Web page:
Authors: Gemma Westcott, Future Science Group
Researchers from the Cancer Research UK Cambridge Institute and Addenbrooke’s Hospital (both UK) have discovered five subtypes of prostate cancer and discerned a method to distinguish each of them. The findings, published in EBioMedicine, could lead to advances in the diagnosis of aggressive tumors as well as more personalized therapies for prostate cancer patients.
Samples of healthy and cancerous prostate cancer tissue were taken from more than 250 men and were investigated for abnormal chromosomes and activity of 100 specific genes known to be associated with the disease. From the samples, the researchers reported five genetically distinct subtypes of prostate cancer. The analysis predicted the most aggressive subtypes with more accuracy than current PSA and Gleason score tests, which are used routinely by doctors.
With approximately 41,700 new cases diagnosed every year, prostate cancer is the most common cancer in men in the UK. In addition, 10,800 people die in the UK each year due to the disease.
Malcolm Mason, Cancer Research UK’s prostate cancer expert, commented: “The challenge in treating prostate cancer is that it can either behave like a pussycat – growing slowly and unlikely to cause problems in a man’s lifetime –or a tiger – spreading aggressively and requiring urgent treatment. At the moment we have no reliable way to distinguish them. This means that some men may get treatment they don’t need, causing unnecessary side effects, while others might benefit from more intensive treatment.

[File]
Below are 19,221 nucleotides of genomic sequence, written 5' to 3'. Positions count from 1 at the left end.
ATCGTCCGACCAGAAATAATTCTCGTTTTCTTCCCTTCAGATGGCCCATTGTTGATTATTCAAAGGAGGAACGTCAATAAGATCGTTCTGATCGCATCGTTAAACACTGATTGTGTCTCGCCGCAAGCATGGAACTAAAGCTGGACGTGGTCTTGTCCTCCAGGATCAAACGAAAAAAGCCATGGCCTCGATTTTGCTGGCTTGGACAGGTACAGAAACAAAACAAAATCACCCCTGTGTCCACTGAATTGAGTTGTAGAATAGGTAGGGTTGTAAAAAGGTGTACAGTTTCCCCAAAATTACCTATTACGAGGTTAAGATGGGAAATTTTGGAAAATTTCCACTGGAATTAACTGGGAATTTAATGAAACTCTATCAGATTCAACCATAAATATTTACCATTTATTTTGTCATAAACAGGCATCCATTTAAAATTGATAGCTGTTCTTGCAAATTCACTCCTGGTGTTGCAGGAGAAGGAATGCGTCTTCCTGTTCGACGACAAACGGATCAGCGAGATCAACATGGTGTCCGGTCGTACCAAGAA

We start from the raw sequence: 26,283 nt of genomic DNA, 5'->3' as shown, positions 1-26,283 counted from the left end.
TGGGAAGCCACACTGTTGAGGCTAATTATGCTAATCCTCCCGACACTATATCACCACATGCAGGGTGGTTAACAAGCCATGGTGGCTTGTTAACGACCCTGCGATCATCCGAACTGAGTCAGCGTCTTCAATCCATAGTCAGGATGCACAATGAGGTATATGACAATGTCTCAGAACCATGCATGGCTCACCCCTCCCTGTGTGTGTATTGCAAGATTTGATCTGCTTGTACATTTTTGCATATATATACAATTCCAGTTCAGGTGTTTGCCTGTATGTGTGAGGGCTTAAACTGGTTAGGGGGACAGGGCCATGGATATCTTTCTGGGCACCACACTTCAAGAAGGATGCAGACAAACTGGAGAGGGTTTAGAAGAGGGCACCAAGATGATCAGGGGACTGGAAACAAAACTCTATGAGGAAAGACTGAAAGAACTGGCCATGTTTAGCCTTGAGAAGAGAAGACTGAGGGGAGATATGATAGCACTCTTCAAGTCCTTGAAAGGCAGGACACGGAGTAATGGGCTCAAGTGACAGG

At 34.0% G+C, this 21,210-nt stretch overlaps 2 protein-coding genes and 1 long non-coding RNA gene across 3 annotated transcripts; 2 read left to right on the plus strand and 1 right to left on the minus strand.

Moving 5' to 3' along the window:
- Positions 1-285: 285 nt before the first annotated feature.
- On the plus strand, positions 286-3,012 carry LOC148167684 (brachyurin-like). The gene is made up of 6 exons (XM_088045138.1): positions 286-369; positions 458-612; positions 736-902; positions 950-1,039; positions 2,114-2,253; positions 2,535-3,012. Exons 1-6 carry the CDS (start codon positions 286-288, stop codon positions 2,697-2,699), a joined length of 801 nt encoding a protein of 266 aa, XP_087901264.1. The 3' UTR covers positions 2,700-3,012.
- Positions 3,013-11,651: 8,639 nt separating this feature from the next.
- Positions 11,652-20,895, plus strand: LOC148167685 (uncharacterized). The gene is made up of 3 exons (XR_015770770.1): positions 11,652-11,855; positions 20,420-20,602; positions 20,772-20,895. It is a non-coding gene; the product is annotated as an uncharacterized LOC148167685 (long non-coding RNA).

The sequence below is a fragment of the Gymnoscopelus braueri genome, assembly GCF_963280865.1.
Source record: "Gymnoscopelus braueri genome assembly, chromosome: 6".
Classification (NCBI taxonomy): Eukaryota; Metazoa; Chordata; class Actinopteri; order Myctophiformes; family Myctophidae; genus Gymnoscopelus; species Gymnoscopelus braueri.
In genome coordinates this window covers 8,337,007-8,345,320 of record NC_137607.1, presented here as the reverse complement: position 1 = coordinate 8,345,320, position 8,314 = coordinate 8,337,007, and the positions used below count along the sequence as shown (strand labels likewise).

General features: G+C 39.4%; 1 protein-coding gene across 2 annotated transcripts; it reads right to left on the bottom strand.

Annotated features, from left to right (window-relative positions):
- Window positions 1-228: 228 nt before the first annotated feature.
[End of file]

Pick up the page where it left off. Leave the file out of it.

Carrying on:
“This research could be game-changing if the results hold up in larger clinical trials and could give us better information to guide each man’s treatment – even helping us to choose between treatments for men with aggressive cancers. Ultimately, this could mean more effective treatment for the men who need it, helping to save more lives and improve the quality of life for many thousands of men with prostate cancer.”
Further research will set out to confirm the findings in studies of a larger scale. The team hope to explore the molecular foundations of each identified prostate cancer subtype.
By carrying out more research into how the distinct subtypes behave, scientists may be able to develop more effective ways to treat prostate cancer patients in the future, saving more lives. The findings also have the potential to aid clinical decisions on treatment courses for each individual patient, based on the characteristics of their tumor.
Sources: Ross-Adams H, Lamb AD, Dunning MJ et al. Integration of copy number and transcriptomics provides risk stratification in prostate cancer: A discovery and validation cohort study. EBioMedicine. DOI: 10.1016/j.ebiom.2015.07.017 (2015); Cancer Research UK press release